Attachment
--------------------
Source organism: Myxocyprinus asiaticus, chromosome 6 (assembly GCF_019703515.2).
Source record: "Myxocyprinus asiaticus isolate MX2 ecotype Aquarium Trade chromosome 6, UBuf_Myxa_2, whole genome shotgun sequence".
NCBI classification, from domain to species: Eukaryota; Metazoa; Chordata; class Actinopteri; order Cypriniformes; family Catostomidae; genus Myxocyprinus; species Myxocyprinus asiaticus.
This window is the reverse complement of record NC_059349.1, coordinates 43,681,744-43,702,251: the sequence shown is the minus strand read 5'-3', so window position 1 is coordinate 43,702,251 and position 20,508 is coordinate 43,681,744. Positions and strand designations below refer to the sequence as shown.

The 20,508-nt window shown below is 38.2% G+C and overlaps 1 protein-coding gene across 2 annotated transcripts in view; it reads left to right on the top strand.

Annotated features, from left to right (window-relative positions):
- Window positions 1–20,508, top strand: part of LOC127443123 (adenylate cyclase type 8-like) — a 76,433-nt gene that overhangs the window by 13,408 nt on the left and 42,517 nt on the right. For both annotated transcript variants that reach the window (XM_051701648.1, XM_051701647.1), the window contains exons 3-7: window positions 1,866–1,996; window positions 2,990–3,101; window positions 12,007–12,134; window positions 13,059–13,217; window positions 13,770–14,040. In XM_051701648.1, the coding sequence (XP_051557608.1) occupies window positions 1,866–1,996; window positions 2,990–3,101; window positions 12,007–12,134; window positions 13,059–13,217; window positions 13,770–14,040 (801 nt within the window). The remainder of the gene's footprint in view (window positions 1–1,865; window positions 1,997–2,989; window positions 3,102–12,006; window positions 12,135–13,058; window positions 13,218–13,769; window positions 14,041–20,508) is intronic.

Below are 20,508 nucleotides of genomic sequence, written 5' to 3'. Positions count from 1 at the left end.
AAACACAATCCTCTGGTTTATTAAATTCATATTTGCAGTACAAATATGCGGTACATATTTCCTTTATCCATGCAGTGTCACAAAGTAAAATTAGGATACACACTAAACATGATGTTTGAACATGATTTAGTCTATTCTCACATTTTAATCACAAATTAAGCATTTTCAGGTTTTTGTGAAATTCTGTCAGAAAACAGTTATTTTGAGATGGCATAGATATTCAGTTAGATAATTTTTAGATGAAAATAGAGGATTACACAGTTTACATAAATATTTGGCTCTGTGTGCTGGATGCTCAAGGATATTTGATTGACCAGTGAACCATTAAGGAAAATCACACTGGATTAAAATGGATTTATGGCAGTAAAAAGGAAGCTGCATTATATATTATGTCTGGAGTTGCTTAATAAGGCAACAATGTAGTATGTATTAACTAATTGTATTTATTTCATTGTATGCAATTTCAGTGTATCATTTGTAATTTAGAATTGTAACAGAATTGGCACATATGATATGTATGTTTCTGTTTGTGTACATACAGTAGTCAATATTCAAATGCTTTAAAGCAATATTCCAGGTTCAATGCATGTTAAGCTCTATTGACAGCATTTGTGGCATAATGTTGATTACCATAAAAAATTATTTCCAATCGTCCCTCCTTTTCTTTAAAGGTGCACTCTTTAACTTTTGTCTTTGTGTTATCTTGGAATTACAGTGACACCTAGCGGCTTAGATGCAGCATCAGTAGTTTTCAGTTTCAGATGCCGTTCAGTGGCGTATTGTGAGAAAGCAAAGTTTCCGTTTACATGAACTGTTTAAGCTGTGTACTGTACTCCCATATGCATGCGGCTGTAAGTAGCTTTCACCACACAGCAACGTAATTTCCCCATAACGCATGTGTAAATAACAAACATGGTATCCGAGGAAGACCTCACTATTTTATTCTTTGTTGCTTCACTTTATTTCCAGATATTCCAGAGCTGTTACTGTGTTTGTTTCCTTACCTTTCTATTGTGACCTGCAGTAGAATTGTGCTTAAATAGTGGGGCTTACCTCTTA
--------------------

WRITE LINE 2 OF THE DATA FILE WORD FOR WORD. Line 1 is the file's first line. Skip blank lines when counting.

Source record: "Myxocyprinus asiaticus isolate MX2 ecotype Aquarium Trade chromosome 6, UBuf_Myxa_2, whole genome shotgun sequence".